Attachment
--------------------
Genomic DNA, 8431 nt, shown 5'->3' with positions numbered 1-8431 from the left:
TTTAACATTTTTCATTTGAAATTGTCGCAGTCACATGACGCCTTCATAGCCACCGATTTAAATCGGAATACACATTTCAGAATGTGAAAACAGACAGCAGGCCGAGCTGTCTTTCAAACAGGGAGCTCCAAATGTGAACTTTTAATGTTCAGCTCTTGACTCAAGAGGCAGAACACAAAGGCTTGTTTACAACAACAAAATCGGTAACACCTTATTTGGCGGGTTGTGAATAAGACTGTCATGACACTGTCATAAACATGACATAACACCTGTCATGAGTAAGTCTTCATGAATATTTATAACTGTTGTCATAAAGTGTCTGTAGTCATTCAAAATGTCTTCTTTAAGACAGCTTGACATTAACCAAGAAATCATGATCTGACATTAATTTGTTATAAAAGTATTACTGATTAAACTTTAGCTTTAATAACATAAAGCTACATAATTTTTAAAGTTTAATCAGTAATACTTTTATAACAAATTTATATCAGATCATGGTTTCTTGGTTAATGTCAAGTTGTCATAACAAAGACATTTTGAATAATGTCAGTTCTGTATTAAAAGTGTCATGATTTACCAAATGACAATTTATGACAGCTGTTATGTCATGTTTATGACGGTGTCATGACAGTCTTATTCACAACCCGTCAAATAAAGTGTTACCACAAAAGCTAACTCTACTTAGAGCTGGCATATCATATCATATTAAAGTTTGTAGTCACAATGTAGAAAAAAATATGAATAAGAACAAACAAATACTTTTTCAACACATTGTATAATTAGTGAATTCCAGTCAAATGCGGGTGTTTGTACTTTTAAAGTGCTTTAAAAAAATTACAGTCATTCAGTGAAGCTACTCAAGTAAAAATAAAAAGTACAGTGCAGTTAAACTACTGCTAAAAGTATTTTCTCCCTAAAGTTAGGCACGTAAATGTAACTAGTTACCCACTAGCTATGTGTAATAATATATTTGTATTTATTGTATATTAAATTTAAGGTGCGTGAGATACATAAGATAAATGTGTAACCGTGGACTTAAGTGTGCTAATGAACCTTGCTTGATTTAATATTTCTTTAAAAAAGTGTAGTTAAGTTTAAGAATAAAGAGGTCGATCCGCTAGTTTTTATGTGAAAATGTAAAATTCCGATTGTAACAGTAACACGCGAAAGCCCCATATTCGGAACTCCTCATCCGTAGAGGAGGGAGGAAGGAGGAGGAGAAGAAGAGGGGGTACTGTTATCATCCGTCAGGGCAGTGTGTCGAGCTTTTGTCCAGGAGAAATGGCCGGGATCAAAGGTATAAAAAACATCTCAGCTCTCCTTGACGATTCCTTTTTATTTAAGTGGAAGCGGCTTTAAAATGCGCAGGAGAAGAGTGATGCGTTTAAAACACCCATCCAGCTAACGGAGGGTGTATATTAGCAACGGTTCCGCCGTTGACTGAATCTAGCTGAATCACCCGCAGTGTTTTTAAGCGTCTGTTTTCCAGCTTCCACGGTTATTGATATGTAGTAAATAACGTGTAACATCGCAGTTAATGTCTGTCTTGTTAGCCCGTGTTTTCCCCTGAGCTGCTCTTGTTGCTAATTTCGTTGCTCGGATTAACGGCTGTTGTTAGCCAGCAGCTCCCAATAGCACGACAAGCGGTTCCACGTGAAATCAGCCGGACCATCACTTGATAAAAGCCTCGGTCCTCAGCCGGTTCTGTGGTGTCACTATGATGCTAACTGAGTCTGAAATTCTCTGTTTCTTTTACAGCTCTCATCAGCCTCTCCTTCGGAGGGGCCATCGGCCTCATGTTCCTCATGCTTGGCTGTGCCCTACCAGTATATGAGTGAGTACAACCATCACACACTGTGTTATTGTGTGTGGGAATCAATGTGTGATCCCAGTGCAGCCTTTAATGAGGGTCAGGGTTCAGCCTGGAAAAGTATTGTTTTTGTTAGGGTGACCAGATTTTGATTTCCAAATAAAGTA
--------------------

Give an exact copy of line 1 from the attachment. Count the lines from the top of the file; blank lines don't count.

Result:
Genomic DNA, 8431 nt, shown 5'->3' with positions numbered 1-8431 from the left: